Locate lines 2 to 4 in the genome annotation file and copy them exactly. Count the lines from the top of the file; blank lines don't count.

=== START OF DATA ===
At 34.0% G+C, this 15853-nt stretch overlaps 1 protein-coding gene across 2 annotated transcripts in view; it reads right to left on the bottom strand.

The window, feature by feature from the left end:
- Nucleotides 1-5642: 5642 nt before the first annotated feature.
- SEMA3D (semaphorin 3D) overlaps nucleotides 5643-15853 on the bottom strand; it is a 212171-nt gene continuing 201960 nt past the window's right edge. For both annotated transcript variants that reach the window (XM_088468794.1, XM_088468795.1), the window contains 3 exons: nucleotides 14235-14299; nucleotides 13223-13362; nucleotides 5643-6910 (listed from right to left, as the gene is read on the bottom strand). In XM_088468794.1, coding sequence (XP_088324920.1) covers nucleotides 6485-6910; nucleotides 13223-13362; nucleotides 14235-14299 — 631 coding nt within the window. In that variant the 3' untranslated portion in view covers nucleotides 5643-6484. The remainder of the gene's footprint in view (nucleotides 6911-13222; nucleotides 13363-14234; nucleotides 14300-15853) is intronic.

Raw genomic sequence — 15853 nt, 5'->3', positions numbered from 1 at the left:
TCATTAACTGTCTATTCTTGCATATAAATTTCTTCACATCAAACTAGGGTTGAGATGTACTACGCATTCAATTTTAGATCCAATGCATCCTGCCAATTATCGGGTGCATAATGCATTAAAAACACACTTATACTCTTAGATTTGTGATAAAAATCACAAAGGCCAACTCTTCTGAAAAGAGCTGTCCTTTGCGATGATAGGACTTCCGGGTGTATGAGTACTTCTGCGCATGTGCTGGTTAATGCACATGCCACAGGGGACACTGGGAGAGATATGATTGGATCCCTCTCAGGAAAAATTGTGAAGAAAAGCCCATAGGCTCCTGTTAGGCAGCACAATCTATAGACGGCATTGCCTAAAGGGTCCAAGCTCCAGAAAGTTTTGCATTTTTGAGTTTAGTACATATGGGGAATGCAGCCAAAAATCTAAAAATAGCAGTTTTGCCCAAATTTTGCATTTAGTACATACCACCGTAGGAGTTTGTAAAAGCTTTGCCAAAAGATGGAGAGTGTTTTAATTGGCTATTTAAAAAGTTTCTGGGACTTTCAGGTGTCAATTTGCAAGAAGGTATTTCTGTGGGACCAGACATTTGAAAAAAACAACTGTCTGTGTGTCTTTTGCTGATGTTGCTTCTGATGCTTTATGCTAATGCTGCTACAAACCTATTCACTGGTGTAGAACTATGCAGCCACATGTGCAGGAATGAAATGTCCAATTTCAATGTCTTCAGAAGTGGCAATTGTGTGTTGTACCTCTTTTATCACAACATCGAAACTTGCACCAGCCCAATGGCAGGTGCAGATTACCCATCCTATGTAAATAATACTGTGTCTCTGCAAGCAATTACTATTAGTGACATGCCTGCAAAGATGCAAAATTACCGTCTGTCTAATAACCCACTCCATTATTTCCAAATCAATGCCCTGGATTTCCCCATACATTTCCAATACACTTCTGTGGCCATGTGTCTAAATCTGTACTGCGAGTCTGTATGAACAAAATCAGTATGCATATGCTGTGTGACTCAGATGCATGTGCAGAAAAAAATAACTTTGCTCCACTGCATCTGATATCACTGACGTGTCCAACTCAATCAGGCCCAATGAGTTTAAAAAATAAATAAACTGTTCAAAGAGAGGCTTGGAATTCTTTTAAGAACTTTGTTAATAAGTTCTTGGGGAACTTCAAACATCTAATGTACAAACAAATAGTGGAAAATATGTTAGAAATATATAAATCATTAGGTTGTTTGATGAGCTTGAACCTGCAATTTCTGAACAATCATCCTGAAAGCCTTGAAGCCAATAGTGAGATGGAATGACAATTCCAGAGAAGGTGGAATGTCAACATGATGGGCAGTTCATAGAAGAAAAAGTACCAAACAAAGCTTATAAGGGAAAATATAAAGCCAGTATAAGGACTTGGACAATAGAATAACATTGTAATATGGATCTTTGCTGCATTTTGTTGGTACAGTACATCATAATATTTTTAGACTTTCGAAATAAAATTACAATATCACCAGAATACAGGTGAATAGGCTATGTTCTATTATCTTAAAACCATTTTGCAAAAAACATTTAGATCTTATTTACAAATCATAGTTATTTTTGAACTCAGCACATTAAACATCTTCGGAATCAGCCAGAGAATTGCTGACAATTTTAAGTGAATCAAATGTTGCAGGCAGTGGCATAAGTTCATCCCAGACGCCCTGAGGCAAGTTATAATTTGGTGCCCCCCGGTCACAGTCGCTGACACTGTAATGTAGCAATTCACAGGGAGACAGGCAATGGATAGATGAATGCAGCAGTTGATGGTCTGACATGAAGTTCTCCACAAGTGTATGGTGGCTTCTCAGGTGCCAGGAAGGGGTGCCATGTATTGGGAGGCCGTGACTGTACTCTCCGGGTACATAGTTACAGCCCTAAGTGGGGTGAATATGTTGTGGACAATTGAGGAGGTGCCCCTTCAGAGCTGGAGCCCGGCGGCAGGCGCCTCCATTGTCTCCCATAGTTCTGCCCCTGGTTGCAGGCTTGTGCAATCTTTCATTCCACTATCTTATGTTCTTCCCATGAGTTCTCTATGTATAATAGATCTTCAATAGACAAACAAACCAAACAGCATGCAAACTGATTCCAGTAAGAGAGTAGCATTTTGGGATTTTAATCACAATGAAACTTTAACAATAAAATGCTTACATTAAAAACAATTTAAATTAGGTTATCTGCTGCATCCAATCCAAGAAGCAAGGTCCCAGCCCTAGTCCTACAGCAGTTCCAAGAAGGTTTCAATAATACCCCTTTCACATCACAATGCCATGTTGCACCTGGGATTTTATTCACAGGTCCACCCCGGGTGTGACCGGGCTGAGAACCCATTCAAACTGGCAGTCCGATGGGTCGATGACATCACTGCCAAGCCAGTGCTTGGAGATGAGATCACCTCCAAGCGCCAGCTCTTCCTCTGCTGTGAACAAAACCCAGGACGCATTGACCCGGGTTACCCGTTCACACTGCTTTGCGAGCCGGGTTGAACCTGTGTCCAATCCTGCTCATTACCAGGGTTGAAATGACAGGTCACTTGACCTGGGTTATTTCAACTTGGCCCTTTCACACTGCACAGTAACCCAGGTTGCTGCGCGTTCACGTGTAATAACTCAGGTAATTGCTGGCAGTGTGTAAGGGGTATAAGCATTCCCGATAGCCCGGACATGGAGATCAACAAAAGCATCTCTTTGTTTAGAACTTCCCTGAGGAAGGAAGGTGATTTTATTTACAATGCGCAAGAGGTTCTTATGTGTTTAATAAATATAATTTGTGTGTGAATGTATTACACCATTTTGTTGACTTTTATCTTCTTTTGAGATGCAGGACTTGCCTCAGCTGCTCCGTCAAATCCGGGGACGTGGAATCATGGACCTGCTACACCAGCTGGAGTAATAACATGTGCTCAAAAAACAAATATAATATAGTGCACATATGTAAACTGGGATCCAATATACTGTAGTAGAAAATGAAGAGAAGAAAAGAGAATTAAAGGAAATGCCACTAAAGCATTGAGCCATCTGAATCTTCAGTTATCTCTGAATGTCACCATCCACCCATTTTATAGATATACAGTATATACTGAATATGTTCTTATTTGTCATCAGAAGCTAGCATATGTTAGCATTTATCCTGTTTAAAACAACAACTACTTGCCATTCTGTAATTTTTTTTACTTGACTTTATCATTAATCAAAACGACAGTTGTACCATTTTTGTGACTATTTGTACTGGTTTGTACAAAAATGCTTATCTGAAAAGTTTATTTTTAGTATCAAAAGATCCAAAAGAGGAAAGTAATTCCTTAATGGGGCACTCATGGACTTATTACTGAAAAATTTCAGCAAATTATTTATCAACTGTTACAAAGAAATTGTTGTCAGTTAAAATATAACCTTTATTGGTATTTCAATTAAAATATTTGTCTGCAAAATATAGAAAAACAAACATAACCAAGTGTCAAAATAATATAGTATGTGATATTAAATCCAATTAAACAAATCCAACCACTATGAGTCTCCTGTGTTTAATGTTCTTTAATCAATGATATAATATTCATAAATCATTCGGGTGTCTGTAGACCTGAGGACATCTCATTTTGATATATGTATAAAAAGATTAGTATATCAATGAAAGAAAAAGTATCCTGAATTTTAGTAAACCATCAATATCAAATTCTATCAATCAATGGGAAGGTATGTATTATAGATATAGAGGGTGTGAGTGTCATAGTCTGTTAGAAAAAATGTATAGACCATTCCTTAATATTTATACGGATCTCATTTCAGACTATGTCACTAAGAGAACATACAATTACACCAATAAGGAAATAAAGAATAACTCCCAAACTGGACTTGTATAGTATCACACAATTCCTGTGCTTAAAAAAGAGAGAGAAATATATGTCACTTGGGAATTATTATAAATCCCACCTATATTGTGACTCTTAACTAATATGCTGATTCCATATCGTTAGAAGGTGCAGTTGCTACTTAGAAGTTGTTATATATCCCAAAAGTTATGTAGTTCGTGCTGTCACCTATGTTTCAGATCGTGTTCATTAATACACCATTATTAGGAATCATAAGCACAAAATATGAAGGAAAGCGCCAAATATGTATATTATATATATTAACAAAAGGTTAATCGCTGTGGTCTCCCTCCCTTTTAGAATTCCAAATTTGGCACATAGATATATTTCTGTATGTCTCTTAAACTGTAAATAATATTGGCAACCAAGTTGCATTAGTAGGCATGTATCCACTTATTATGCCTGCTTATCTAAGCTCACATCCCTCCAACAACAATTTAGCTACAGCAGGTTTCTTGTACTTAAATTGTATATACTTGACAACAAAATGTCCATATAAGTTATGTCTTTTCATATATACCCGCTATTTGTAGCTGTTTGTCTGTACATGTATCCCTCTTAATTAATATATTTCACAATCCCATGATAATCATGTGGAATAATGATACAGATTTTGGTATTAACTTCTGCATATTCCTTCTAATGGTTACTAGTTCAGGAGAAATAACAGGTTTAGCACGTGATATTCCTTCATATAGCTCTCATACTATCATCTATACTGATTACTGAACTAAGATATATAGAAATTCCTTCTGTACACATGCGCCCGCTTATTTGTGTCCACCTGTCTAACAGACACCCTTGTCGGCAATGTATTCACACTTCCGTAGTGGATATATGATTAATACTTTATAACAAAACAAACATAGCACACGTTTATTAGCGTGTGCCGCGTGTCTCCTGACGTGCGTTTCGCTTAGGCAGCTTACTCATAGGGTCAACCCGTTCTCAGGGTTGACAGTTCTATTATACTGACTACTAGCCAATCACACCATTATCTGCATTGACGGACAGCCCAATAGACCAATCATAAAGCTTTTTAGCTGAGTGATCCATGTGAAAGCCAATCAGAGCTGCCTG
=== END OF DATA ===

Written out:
The window, feature by feature from the left end:
- Nucleotides 1-5642: 5642 nt before the first annotated feature.
- SEMA3D (semaphorin 3D) overlaps nucleotides 5643-15853 on the bottom strand; it is a 212171-nt gene continuing 201960 nt past the window's right edge. For both annotated transcript variants that reach the window (XM_088468794.1, XM_088468795.1), the window contains 3 exons: nucleotides 14235-14299; nucleotides 13223-13362; nucleotides 5643-6910 (listed from right to left, as the gene is read on the bottom strand). In XM_088468794.1, coding sequence (XP_088324920.1) covers nucleotides 6485-6910; nucleotides 13223-13362; nucleotides 14235-14299 — 631 coding nt within the window. In that variant the 3' untranslated portion in view covers nucleotides 5643-6484. The remainder of the gene's footprint in view (nucleotides 6911-13222; nucleotides 13363-14234; nucleotides 14300-15853) is intronic.